Stainless Steel vs Aluminum,What is the Difference?

Stainless Steel vs Aluminum

The use of stainless steel and aluminum today has become inevitable. It has nearly become impossible to go about one’s day without coming in contact with aluminum or stainless steel. These two metals are found in cars, kitchens, bridge constructions, aircraft, building constructions, and many more.

Although stainless steel and aluminum may look similar in appearance, they exhibit different properties that differentiate both metals for use in the manufacturing industry.

Consequently, making the best decision about your project design isn’t enough, rather the metal type also plays a major role in the success and longevity of the project.

Due to this, this article seeks to draw a comparison between stainless steel and aluminum using about 17 properties.

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    Let’s Compare 17 Differences Between Stainless Steel vs Aluminum

    Stainless steel and aluminum exhibit a vast variety of impressive properties that can be used to differentiate both metals. These properties will be used in this chapter to differentiate stainless steel from aluminum. These characteristics include element composition, corrosion resistance, electrical resistance, thermal conductivity, melting point, hardness, weight, and more.

    Stainless Steel vs Aluminum: Element Composition

    Stainless Steel vs Aluminum-Stainless Steel-3

    The consideration of the elemental composition of the metal is crucial in the selection of material for a project. This is because, the components of such metal are responsible for its properties such as hardness, corrosion resistance, melting point, and many more. When compared, stainless steel is composed of a vast variety of elements in different proportions. Stainless steel contains chromium (11%) while other elements range in composition from about 0.03% to over 1.0%. Other components include aluminum, silicon, sulfur, nickel, selenium, molybdenum, nitrogen, titanium, copper, and niobium.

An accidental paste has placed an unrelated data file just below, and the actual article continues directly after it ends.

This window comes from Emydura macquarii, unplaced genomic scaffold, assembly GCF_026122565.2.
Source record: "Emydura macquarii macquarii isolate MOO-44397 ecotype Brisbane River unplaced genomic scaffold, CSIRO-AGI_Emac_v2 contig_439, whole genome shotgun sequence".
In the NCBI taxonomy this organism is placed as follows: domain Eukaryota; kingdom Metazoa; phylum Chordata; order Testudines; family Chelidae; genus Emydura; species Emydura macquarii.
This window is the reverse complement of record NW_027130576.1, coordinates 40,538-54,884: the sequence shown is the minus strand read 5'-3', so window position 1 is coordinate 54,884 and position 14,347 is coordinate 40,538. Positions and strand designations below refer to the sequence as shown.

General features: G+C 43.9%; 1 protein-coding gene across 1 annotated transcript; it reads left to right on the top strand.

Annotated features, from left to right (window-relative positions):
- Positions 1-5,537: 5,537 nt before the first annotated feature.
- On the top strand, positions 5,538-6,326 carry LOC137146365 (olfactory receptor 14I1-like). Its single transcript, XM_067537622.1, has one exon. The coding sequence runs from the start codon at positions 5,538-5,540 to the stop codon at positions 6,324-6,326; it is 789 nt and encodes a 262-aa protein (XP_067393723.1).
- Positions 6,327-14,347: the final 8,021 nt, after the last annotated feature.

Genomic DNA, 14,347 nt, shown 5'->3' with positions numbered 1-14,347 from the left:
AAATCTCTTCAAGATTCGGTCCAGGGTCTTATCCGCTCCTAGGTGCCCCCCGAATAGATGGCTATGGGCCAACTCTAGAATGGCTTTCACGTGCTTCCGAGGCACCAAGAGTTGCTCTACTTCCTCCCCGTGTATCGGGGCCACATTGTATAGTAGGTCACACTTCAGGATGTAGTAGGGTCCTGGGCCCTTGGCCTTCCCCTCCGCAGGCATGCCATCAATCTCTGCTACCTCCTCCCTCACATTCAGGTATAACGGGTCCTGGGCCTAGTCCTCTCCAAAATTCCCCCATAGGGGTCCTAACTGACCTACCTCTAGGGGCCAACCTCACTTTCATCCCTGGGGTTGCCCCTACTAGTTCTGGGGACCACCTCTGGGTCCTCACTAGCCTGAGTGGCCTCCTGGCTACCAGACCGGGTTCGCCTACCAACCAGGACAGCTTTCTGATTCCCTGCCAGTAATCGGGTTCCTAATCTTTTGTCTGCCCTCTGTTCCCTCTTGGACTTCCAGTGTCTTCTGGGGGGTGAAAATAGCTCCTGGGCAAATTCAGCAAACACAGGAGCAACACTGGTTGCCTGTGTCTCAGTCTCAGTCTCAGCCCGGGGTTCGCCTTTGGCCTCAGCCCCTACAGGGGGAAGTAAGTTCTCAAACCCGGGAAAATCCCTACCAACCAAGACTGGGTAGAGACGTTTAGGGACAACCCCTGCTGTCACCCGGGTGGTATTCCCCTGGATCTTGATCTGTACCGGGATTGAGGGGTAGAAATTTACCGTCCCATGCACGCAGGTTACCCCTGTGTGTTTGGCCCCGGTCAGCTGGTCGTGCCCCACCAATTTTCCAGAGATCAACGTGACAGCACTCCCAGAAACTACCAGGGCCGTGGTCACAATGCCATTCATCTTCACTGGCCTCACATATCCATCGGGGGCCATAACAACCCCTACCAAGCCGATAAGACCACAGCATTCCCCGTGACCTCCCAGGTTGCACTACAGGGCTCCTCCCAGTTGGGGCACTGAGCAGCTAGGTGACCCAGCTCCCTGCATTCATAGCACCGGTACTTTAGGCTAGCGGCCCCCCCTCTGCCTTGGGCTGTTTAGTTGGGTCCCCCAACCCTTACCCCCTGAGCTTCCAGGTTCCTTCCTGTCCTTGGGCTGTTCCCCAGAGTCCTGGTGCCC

As said, each elemental composition plays an active role in the properties of the metal, for example, the chromium content is responsible to provide heat and corrosion resistance.

    On the other hand, aluminum contains different constituents including aluminum, silicon, zinc, magnesium, manganese, copper, iron, titanium, chromium, zirconium, and many more.

    Element Stainless Steel (%) Aluminum (%)
    Aluminum 0.01 – 89.0 90.0 - 100
    Chromium 0.250 – 57.0 0 – 0.1
    Silicon 0.05 – 13.0 0 – 0.3
    Sulfur 0001 – 4.0 -
    Nickel 0.2 – 68.0 -
    Selenium 0.001 – 0.350 -
    Molybdenum 0.027 – 10.0 -
    Nitrogen 0.005 – 11.0 -
    Manganese - 0 – 0.9
    Magnesium - 0 – 1.2
    Copper - 4.0 -5.2
    Iron (Fe) 5.50 – 14.0 0 – 0.15
    Titanium (Ti) 0.005 – 2.00 0.15 – 0.35
    Hydrogen - -
    Oxygen 0.005 – 0.250 -
    Residuals - 0 – 0.1

    Stainless Steel vs Aluminum: Corrosion Resistance

    Stainless Steel vs Aluminum-aluminum-1

    Both stainless steel and aluminum exhibit excellent corrosion resistant properties. However, stainless steel has an edge over aluminum due to its elemental composition. Stainless steel is made up of chromium, iron, nickel, and more. The chromium is an added agent to help give stainless steel an invisible shield to prevent corrosion. When rusting of stainless steel occurs, this protective layer takes the brunt of it. Whenever the rust on its surface is scrubbed off, the chromium shield content of stainless steel simply renews itself.

    On the other hand, aluminum does not rust the same way stainless steel does, but rather aluminum corrode. Interestingly, aluminum has a shield which is a thin protective layer of aluminum oxide that prevents its surface from rust. However, the protective shield – aluminum oxide does not prevent aluminum from other forms of corrosion.

    Stainless Steel vs Aluminum: Electrical conductivity

    Stainless Steel vs Aluminum-Electrical conductivity

    Electrical conductivity is a fundamental property of a metal that quantifies how strongly it conducts electric current. To determine the electrical conductivity of stainless steel and aluminum, copper is used as a standard to rate both metal’s conductivity. This is because copper is highly conductive and it is ranked 100 on a scale of 0 to 100.

    In comparison relative to the electric conductance of copper, aluminum is a better conductor than steel. It exhibits about 61 percent of copper’s conductivity with about 30% of copper’s weight. This makes it an ideal material for use in long-distance electrical transmission and high voltage overhead power lines. In contrast with aluminum relative to the electric conductance of copper, stainless steel is a poor conductor. It only exhibits about 3.5% of copper’s conductivity.

    Stainless Steel vs Aluminum: Thermal Conductivity